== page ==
Posted by Mandy Casavant, Partner
The Bank of Nan and Grandad – why discretionary trust Wills may be worth thinking about
At the recent Conservative Party Conference the housing minister, Gavin Barwell, suggested that parents should pass their assets on to their grandchildren, not their children because younger people “are less likely to own their own home and we need to do something about that”. John Pengilley suggests that a discretionary trust Will may be a better solution.
While the discussions around this subject seem to have focussed on the financial aspects of passing on wealth and why younger generations need it, there are other key factors to consider – such as family dynamics, the strength of relationships, anticipating present and future needs, predicting how wise or reckless youth will be in future, expressing love and care, and trusting others (such as a child or children) to take on the mantle of using/distributing your wealth in the future.
Making a Will with outright gifts has its challenges because what you decide today about who should inherit may well change in future. Your children may be financially secure now, so that you can leave everything to your grandchildren, but they may not be in the future. You may have a wayward child or grandchild that matures, or you may reconcile with family members that you are distant from now. A grandchild’s inheritance may be at risk if they are going through a bankruptcy when they inherit, or if they are about to divorce.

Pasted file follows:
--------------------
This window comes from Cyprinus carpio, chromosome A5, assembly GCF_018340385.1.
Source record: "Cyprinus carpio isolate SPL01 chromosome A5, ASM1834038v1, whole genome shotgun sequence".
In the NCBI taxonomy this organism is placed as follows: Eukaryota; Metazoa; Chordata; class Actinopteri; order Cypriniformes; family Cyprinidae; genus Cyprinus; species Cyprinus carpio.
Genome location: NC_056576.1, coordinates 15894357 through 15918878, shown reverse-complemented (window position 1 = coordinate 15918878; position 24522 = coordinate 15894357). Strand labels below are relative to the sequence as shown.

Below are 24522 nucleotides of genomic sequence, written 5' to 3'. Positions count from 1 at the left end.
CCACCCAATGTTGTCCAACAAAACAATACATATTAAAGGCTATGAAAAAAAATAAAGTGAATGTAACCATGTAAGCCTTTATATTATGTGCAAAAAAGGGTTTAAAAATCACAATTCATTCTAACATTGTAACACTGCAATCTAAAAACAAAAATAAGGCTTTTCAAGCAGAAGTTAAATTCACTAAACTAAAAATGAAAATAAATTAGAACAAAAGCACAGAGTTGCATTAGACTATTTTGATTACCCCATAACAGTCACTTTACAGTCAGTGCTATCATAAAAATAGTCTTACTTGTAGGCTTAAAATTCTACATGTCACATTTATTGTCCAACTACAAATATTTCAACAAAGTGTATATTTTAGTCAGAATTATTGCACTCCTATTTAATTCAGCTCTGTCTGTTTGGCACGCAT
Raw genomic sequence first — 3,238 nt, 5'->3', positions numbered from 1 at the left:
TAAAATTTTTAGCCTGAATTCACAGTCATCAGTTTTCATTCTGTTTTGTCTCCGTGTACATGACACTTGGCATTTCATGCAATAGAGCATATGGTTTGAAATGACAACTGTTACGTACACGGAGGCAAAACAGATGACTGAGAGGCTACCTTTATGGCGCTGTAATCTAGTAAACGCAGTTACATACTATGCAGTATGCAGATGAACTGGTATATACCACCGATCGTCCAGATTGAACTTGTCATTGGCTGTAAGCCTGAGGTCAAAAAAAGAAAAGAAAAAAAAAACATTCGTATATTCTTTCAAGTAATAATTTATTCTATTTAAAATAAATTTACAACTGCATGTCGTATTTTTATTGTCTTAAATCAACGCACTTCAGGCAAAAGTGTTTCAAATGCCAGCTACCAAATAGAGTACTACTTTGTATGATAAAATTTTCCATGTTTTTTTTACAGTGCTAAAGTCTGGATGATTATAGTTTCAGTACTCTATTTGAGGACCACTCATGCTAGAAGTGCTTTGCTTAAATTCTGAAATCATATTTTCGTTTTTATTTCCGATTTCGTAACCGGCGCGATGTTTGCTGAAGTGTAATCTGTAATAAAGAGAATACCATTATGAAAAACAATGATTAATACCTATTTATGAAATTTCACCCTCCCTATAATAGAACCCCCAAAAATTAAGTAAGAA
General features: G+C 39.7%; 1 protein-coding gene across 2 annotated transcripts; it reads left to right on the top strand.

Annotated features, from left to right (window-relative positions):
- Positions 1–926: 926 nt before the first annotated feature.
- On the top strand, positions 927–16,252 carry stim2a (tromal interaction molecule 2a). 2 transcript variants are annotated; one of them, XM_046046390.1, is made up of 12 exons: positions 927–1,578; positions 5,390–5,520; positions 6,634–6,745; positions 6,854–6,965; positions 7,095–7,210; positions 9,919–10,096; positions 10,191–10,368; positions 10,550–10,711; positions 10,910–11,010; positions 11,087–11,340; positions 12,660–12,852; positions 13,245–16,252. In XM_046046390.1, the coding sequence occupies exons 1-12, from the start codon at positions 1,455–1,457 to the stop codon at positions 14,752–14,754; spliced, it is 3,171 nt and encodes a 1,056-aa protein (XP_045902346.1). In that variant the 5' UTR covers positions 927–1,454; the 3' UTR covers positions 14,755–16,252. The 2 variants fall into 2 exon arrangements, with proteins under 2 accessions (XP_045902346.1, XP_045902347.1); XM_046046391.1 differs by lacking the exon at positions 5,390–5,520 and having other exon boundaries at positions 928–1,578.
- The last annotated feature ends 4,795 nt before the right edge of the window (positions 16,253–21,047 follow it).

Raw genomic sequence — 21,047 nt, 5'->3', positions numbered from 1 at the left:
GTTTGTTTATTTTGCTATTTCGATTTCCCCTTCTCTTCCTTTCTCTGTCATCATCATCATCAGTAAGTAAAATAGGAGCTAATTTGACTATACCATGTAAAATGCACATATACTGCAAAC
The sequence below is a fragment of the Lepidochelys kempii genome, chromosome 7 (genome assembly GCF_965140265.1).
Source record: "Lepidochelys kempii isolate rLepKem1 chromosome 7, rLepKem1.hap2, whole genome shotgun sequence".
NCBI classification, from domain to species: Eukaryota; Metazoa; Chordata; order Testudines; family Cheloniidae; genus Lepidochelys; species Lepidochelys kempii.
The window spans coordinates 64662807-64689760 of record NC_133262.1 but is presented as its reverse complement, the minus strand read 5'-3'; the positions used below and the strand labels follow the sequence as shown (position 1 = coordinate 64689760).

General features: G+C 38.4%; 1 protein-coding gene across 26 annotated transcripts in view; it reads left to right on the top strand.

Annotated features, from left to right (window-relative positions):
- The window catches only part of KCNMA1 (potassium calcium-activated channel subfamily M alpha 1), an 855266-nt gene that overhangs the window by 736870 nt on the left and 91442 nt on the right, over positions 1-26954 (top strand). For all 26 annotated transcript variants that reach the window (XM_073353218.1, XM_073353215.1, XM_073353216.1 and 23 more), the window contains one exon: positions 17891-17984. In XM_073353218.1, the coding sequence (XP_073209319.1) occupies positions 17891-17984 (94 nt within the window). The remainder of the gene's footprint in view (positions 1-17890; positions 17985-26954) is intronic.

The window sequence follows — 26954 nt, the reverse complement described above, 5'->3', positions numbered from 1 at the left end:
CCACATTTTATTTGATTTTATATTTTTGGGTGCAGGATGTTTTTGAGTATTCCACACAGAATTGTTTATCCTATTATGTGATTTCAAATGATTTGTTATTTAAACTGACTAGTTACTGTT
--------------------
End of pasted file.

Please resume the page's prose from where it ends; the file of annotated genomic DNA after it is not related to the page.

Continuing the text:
A solution to this may be making a discretionary trust Will. The Will states who can benefit from your wealth and your Trustees’ decide who inherits and how they inherit. You choose Trustees that you trust and know will follow the detailed guidance and wishes that you will give to them.
Your Trustees could manage money or accommodation for a wayward child, decide whether your children are wealthy enough so that your grandchildren should inherit instead, or decide to hold funds back from a grandchild until they have gone through a bankruptcy or divorce.
A discretionary trust Will is potentially a Will for life. You may never need to make another Will because you can update the guidance to your Trustees whenever you wish without changing the Will itself.
If you would like to discuss your Will, making a new Will or the suitability of a discretionary trust Will with a member of our team contact us on
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